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nostalgia bait: how artifacts of the past are infiltrating the present

Who doesn't have a vinyl collection? Perhaps some CDs? How many times has a montage of digital camera pictures shown up on your Instagram feed, the nostalgic and the algorithmic, the vintage and the present temporally colliding? It seems that the ghosts of media past have been rising all around us, worming their way into our algorithmically defined tastes for years—and they're not going anywhere. From the Instax Polaroid phase of 2017 to the digital camera era of today, we are quite literally viewing our present through the past. So, what should we make of this paradox? Most college-aged people today were raised in a rapidly shifting digital landscape, from hazy memories of flip phones in the early aughts to smartphones being nearly ubiquitous by the time we were in middle school. It seems we were the last generation of the Western world to have eked out at least parts of our childhood in a pre-iPhone reality, a world of dusty VHS tapes and CD books, fat TVs and answering machines. We're what some pundit somewhere called "Digital Natives," people who grew up with the Internet and everything else that it entails. But are we really? Just because we happened to be born at such a liminal point in time doesn't mean we've assimilated into a digital world, happily bounced along from Snapchat to TikTok to the Metaverse. We're not native to anything; we're nomads left adrift in a confusing pool of 1s and 0s, so overwhelmed by the sheer magnitude of data beamed into our eyes daily for years that we'll grasp hold of anything to anchor us. Enter: the digital camera. Over the last year, the digital camera has been on the rise, a staple of any party or pregame, the perfect accessory for whatever microaesthetic I'm donning today. We curate our lives towards the camera; only the most view-worthy moments get captured, and the intrepid digicam user is subsequently hounded by all featured to share the coveted pictures (to be shared once more on social media). The algorithm exerts its subtle (and not so subtle) pressures, until we each have a disposable film camera in hand; paradoxically differentiating ourselves from modern technology and joining the mass trends. So why do it? Why retreat to the past? If it were just the Polaroid and the vinyls, it might be easier to explain. Under it all, we're still animals. Maybe we crave that physical sensation, the weight of feeling something in our hand that tells our monkey brain yes this is mine . To be able to decorate a space with the things that we enjoy, to signal to others that we're part of something. When everything in our lives is slowly being reduced to pixels on a screen, a sense of ownership and identity is lost. It's all more pictures, it's all more lights. Something sacred gets imbued in the physical object: if I could have this in an instantly more convenient way, but I choose not to, there is now some reverence, some special association with that object. But unlike a record player, digital cameras are, in fact, digital. There is of course something different about taking a picture with your phone as opposed to the digital camera; the subtle grain, the tactile click  of the button, the simple fact that this is a camera, unto itself, rather than a phone that incidentally also has a camera. In the end however, the picture is still made of pixels. Is there something else, something beyond just tactility that is driving our collective fascination with these artifacts of a bygone era? Looking to the past, we flee the present, and by appropriating these objects that many of us have only ever engaged with in the context of nostalgic reproduction, we glorify this past. Why else would digital cameras be en vogue  concurrently with "indie sleaze," the glamorization of the early 2000s aesthetic? It's not just the object but the life that we are looking for. Viewed through enough lenses, anything could seem better than where we are today, and perhaps by looking through that same lens, we can recreate that "better" past right now. We are in a constant state of bereavement for something we have lost, and the record player equipped with Bluetooth (to take but one example) is our attempt to mitigate that loss. But nothing can fill this hole. Of course, we can never return to the past, and the past that we collectively romanticize never even existed in the first place. If we continue this trend, we'll end up like an ouroboros, a snake eating its own tail, glorifying and aestheticizing ever closer and closer "eras," until we're mourning the last second, without ever looking towards tomorrow.  Is there a solution? Is this even a problem that needs to be solved? There is no denying that the present can feel like a steaming pile of shit. So what if I'm cheekily posing with a Nokia flip phone? It's not like it's hurting anyone. Who can deny a bit of escapism now and again? But the issue is that we have become subsumed with escapism, subsumed with this nostalgia, and we are neglecting the opportunities of the now. We are neglecting the chance of creation, of wonder, of the discomfort of whatever fresh hell we're living in, but the beauty as well. For how can we have a past to look back on if there was never any present to begin with? Ariana Hameed is a sophomore in the College, studying American Studies and Computer Science, Ethics, and Society and minoring in Unnecessary Long Names.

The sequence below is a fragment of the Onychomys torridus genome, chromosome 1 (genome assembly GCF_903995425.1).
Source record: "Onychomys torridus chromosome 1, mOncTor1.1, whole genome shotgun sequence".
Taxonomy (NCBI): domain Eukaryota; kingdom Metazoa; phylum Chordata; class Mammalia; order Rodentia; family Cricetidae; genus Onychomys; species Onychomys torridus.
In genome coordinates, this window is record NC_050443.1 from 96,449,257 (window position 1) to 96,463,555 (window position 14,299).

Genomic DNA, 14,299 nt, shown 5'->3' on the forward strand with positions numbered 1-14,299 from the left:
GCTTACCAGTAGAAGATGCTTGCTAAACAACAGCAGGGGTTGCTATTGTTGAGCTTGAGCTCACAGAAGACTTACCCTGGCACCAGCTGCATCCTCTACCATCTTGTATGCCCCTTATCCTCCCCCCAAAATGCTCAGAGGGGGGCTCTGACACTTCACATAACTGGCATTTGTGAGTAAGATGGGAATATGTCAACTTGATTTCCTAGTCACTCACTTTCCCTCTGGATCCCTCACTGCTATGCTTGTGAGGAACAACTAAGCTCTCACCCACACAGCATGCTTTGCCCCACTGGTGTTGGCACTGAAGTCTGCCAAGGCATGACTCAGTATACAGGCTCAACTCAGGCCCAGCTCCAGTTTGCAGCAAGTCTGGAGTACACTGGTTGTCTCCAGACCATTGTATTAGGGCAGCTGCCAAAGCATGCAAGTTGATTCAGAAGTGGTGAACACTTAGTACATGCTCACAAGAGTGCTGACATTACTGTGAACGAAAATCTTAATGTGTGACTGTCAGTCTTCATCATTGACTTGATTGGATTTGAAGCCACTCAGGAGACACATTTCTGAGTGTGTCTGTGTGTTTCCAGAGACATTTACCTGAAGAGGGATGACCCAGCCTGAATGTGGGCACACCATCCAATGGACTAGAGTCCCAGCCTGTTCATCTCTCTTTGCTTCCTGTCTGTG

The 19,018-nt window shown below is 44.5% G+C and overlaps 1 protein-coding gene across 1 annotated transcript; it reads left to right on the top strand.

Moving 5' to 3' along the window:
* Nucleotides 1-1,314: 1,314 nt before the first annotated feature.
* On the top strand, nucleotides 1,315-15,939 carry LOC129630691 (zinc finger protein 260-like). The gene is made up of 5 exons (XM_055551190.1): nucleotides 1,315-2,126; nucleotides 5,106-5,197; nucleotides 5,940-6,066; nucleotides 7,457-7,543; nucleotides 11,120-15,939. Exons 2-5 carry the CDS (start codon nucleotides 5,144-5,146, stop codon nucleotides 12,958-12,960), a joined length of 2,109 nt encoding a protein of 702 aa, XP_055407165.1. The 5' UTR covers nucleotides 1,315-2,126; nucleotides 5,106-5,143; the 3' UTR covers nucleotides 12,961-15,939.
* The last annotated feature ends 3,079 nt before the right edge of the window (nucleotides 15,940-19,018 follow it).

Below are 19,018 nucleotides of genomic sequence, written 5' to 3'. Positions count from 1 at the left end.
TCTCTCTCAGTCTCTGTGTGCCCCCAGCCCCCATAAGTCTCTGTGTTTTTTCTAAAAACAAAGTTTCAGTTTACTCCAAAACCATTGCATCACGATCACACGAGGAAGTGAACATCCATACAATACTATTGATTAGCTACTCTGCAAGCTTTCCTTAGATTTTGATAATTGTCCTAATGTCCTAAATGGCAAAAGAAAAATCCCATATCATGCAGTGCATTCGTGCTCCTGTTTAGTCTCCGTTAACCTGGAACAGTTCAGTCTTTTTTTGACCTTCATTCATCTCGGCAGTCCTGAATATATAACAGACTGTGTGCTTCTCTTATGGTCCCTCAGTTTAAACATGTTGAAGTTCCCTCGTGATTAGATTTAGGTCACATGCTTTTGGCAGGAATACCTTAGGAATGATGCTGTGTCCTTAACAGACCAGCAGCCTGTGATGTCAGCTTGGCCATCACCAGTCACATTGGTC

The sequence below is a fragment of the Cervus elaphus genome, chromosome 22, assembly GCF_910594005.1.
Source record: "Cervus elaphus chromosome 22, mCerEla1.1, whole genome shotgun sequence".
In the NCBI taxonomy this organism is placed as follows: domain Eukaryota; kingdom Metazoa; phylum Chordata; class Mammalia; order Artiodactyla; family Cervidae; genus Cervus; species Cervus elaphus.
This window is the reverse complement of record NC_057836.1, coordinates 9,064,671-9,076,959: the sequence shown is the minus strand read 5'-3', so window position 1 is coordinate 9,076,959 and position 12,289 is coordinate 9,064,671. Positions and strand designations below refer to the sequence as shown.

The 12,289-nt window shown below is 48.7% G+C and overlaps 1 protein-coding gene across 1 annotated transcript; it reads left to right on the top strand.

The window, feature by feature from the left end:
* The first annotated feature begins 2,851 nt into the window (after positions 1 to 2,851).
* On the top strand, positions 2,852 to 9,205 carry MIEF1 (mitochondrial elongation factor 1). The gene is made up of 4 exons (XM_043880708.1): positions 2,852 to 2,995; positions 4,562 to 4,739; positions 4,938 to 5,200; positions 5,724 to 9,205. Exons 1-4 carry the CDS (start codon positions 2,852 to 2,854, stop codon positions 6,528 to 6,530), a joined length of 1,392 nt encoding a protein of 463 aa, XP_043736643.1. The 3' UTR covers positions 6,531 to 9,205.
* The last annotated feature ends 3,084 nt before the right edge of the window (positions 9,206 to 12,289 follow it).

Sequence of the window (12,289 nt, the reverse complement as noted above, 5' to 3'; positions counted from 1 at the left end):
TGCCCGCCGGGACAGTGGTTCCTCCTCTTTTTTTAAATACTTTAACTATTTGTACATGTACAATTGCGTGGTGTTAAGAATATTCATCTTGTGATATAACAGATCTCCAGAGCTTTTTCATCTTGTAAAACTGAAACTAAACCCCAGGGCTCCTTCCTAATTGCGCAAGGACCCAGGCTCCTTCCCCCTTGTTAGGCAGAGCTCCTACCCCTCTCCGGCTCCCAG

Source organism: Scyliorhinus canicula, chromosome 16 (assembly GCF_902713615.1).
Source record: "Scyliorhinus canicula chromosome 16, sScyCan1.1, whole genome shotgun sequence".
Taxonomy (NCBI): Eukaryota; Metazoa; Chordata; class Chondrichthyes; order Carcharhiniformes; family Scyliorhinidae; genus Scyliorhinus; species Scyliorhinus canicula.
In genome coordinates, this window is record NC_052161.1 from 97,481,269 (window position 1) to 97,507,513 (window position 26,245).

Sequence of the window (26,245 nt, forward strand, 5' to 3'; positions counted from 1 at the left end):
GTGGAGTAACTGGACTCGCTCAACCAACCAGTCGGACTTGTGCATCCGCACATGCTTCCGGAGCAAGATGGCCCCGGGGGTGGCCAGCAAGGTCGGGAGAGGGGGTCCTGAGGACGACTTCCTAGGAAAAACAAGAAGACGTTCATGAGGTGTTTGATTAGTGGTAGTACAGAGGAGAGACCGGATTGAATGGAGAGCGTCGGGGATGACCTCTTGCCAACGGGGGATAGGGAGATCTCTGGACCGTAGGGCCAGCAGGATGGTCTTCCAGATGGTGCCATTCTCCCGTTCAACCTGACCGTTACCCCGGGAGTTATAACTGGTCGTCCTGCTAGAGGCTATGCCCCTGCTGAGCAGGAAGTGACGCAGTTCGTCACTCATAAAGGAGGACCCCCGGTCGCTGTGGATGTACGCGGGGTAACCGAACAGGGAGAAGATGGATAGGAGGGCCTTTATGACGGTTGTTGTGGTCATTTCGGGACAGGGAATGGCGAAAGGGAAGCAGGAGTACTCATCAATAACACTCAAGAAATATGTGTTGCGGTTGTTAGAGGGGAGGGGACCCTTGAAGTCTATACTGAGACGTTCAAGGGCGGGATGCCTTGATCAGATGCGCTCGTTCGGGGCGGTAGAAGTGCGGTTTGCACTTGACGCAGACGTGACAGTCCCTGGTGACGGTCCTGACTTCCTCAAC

nostalgia bait: how artifacts of the past are infiltrating the present
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